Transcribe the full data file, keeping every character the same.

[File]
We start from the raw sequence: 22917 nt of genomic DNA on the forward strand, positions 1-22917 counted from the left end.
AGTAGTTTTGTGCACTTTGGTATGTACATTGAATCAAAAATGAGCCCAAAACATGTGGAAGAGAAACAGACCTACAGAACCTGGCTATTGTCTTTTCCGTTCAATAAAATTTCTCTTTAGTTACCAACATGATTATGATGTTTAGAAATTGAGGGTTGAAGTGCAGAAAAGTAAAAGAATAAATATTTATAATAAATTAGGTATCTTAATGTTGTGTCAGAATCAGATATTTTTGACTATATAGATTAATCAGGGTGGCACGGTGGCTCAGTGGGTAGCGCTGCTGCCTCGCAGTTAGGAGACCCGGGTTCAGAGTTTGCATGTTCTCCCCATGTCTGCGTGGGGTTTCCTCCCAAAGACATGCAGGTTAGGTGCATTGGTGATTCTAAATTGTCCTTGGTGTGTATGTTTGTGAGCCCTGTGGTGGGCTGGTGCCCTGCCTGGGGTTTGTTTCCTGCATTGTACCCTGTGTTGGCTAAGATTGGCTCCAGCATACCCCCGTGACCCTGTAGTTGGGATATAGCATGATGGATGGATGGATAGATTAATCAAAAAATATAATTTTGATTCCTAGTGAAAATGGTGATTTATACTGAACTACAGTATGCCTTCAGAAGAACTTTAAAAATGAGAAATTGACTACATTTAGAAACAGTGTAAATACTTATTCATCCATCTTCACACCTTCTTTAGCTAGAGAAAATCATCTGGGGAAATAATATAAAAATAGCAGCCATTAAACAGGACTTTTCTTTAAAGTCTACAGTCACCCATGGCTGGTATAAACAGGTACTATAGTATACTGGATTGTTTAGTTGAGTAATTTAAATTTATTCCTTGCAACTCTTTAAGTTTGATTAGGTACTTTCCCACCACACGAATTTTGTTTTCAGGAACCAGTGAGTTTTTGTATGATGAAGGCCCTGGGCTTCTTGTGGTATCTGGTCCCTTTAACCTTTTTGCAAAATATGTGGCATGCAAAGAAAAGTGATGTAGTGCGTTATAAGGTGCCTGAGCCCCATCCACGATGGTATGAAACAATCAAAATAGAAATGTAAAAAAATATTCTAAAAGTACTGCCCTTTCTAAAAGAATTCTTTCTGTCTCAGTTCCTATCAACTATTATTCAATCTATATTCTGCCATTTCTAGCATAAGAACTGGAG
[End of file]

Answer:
We start from the raw sequence: 22917 nt of genomic DNA on the forward strand, positions 1-22917 counted from the left end.
AGTAGTTTTGTGCACTTTGGTATGTACATTGAATCAAAAATGAGCCCAAAACATGTGGAAGAGAAACAGACCTACAGAACCTGGCTATTGTCTTTTCCGTTCAATAAAATTTCTCTTTAGTTACCAACATGATTATGATGTTTAGAAATTGAGGGTTGAAGTGCAGAAAAGTAAAAGAATAAATATTTATAATAAATTAGGTATCTTAATGTTGTGTCAGAATCAGATATTTTTGACTATATAGATTAATCAGGGTGGCACGGTGGCTCAGTGGGTAGCGCTGCTGCCTCGCAGTTAGGAGACCCGGGTTCAGAGTTTGCATGTTCTCCCCATGTCTGCGTGGGGTTTCCTCCCAAAGACATGCAGGTTAGGTGCATTGGTGATTCTAAATTGTCCTTGGTGTGTATGTTTGTGAGCCCTGTGGTGGGCTGGTGCCCTGCCTGGGGTTTGTTTCCTGCATTGTACCCTGTGTTGGCTAAGATTGGCTCCAGCATACCCCCGTGACCCTGTAGTTGGGATATAGCATGATGGATGGATGGATAGATTAATCAAAAAATATAATTTTGATTCCTAGTGAAAATGGTGATTTATACTGAACTACAGTATGCCTTCAGAAGAACTTTAAAAATGAGAAATTGACTACATTTAGAAACAGTGTAAATACTTATTCATCCATCTTCACACCTTCTTTAGCTAGAGAAAATCATCTGGGGAAATAATATAAAAATAGCAGCCATTAAACAGGACTTTTCTTTAAAGTCTACAGTCACCCATGGCTGGTATAAACAGGTACTATAGTATACTGGATTGTTTAGTTGAGTAATTTAAATTTATTCCTTGCAACTCTTTAAGTTTGATTAGGTACTTTCCCACCACACGAATTTTGTTTTCAGGAACCAGTGAGTTTTTGTATGATGAAGGCCCTGGGCTTCTTGTGGTATCTGGTCCCTTTAACCTTTTTGCAAAATATGTGGCATGCAAAGAAAAGTGATGTAGTGCGTTATAAGGTGCCTGAGCCCCATCCACGATGGTATGAAACAATCAAAATAGAAATGTAAAAAAATATTCTAAAAGTACTGCCCTTTCTAAAAGAATTCTTTCTGTCTCAGTTCCTATCAACTATTATTCAATCTATATTCTGCCATTTCTAGCATAAGAACTGGAG